1. Coconut Sugar

Of all the sugar substitutes, coconut sugar has got to be my favourite for baking. It tastes and looks very much like brown sugar, and it can be used one-to-one for sugar in recipes, making it much easier to bake with than any of the other sweeteners I discuss here. Coconut sugar is ranked as a low-glycemic sweetener just like honey and maple syrup, meaning it won’t cause the same crazy blood sugar spikes that standard sugar will. Coconut sugar, also like honey and maple syrup, is pretty high in fructose, however, one teaspoon has 4g of sugar. Although it is a much better choice than white sugar when it comes to your blood sugar levels and inflammation, it is definitely one that you want to limit as well.

  1. Stevia

Stevia comes from the stevia plant, a bright, leafy plant that is native to South America. A study found that stevia reduced post-meal levels of both glucose and insulin in participants, suggesting that stevia may help to regulate healthy glucose levels. (6) At the very least, stevia does not cause the rapid blood sugar spikes associated with processed sugar, and it is therefore a much better option when your sweet tooth starts making its presence known. Stevia is much sweeter than sugar, 10-15x sweeter in fact, so alterations need to be made when baking with it. (7) The only thing some people don’t like about stevia is the aftertaste. It does taste a little bit like aspartame, and this freaked me out at first, but it really is just the way the plant tastes and not a result of extreme processing. Be sure to get an organic stevia brand without harmful fillers; my go-to is Sweet Leaf.

  1. Monk Fruit Sweetener

Native to China and Thailand, monk fruit is a small, greenish-brown fruit. When in powder form, monk fruit has a similar look and feel to stevia powder, fine and white. There is no sugar in monk fruit sweeteners, and, like stevia, it has a glycemic index of zero, meaning it will not affect blood sugar. (8) Just like stevia, monk fruit can have a bit of an aftertaste, but again, this is naturally occurring and not the result of processing. Monk fruit is even sweeter than stevia and manufacturers often mix it with other ingredients to cut this down. Like with stevia, look for a brand without harmful fillers. The safest mix-ins are often inulin fibre and silica.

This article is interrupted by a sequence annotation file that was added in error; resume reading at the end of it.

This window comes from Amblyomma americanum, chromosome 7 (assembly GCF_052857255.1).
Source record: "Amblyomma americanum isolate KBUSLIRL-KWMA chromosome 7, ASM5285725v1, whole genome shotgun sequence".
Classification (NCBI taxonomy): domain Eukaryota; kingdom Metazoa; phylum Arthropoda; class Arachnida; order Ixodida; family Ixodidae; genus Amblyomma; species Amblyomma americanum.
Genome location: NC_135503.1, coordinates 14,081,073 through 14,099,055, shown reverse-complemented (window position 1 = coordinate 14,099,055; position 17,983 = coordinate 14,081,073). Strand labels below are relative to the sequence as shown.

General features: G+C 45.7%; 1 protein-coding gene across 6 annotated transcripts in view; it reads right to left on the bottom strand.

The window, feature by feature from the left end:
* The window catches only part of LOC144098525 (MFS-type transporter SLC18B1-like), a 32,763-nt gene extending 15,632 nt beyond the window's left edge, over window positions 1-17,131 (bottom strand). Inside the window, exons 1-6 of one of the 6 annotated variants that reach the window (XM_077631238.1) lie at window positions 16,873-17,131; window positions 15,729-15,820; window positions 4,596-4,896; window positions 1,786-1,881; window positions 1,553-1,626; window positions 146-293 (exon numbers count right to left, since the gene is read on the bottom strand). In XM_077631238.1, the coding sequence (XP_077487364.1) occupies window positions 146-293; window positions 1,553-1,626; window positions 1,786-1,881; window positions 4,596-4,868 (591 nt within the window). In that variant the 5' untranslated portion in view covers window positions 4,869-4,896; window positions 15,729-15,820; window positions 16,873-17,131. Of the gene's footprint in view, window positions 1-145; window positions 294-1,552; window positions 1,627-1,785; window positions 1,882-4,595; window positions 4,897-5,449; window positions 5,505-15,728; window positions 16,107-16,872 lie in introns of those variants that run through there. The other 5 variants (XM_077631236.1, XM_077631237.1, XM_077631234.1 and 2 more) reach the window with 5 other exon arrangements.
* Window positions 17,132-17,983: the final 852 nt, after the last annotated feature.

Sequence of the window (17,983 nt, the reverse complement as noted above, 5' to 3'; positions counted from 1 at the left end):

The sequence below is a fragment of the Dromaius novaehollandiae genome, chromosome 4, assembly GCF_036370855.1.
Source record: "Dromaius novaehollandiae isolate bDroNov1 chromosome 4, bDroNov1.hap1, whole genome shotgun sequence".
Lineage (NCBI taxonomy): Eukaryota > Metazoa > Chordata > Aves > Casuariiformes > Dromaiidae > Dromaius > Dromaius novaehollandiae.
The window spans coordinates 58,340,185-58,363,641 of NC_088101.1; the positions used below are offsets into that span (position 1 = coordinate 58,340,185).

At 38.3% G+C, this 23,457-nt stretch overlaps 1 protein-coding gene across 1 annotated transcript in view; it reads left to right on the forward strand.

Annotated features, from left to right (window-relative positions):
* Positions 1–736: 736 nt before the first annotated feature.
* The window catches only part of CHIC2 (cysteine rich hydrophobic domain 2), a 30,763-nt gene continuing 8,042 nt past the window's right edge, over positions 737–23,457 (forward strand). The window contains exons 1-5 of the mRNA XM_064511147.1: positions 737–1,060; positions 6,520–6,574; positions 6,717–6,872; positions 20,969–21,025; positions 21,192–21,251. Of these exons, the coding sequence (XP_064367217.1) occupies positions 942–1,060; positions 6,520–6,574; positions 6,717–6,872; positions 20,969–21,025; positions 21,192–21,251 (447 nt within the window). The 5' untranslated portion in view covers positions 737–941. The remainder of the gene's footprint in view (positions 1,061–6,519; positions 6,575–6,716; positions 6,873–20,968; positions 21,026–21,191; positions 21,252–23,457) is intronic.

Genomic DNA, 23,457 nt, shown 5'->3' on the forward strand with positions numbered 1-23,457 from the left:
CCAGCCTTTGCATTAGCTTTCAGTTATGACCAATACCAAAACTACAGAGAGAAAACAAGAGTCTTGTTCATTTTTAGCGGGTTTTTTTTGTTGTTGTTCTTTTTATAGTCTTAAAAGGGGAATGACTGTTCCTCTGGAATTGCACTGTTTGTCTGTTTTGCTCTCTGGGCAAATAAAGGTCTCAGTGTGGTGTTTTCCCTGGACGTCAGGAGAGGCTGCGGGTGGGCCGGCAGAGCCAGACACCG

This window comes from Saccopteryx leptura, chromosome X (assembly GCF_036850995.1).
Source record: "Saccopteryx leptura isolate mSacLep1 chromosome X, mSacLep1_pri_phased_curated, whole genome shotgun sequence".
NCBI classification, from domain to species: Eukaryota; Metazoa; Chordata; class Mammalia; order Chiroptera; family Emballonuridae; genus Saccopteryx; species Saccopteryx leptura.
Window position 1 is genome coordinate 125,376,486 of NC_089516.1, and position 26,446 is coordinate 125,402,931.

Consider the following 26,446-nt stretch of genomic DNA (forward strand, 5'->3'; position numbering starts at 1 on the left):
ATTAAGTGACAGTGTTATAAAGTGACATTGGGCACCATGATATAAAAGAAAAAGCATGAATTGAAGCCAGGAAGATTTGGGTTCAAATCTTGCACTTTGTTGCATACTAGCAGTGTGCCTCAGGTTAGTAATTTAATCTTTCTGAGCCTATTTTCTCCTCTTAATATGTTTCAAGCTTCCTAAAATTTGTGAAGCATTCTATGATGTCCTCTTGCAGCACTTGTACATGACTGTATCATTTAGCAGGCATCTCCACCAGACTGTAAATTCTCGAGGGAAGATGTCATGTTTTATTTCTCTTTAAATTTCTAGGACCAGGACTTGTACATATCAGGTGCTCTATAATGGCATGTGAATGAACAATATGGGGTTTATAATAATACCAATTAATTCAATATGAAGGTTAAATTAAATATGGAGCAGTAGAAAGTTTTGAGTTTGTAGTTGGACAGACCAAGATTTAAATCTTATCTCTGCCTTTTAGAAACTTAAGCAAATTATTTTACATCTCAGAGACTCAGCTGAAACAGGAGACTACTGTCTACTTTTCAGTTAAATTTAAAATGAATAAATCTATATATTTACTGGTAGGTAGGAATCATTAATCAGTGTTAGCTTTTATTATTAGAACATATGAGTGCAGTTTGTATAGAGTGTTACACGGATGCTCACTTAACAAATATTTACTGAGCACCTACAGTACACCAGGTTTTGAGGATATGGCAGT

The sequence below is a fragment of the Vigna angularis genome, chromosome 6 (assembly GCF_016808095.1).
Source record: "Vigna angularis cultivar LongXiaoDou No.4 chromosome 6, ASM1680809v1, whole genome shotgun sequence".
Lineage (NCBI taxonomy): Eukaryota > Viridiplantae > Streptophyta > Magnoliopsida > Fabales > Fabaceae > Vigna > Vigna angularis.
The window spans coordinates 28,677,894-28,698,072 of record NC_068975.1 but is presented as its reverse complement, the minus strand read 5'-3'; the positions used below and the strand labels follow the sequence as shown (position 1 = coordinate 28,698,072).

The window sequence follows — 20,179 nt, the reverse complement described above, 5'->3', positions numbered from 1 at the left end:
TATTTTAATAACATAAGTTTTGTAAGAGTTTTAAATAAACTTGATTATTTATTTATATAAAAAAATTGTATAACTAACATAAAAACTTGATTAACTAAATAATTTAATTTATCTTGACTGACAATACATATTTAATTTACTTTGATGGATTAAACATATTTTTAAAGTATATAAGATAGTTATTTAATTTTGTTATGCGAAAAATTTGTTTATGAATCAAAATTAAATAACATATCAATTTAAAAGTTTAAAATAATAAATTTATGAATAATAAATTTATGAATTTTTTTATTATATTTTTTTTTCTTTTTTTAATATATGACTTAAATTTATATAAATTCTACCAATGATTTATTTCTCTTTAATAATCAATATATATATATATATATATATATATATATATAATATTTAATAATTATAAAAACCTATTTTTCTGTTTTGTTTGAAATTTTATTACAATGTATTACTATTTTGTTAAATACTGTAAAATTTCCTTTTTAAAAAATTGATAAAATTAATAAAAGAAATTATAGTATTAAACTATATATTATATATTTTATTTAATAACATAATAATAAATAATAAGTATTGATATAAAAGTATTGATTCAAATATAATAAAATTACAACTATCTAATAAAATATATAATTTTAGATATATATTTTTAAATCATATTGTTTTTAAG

The best choices when it comes to finding a sugar replacement are monk fruit sweeteners and stevia when they are organic and free from harmful fillers. They are somewhat difficult to bake with, however, and their aftertaste is off-putting to some people. I personally don’t mind the taste of either, and I use both of them most often for day-to-day use such as in coffee or tea. When it comes to baking, coconut sugar is my go-to, and honey and maple syrup make an appearance in my baking and other treats as well. These, however, are definitely for more limited use.

With these suggestions, it is my hope that you can seriously cut down if not eliminate your intake of processed, white sugar. The first couple of weeks might be hard, but I promise that it gets easier as sugar makes its way out of your system! And having some low-sugar or sugar-free options around will definitely make that transition easier.

Happy Healing

– Rebecca


  • (1) https://www.ncbi.nlm.nih.gov/pmc/articles/PMC4703949/
  • (2) https://www.healthline.com/nutrition/sugar-and-inflammation
  • (3) https://www.urmc.rochester.edu/encyclopedia/content.aspx?ContentTypeID=167&ContentID=shbg_blood
  • (4) https://www.sciencedaily.com/releases/2007/11/071109171610.htm
  • (5) https://www.ncbi.nlm.nih.gov/pubmed/16366738
  • (6) https://www.ncbi.nlm.nih.gov/pmc/articles/PMC2900484/
  • (7) https://www.livestrong.com/article/283456-how-to-bake-with-stevia-instead-of-sugar/
  • (8) https://www.medicalnewstoday.com/articles/322769.php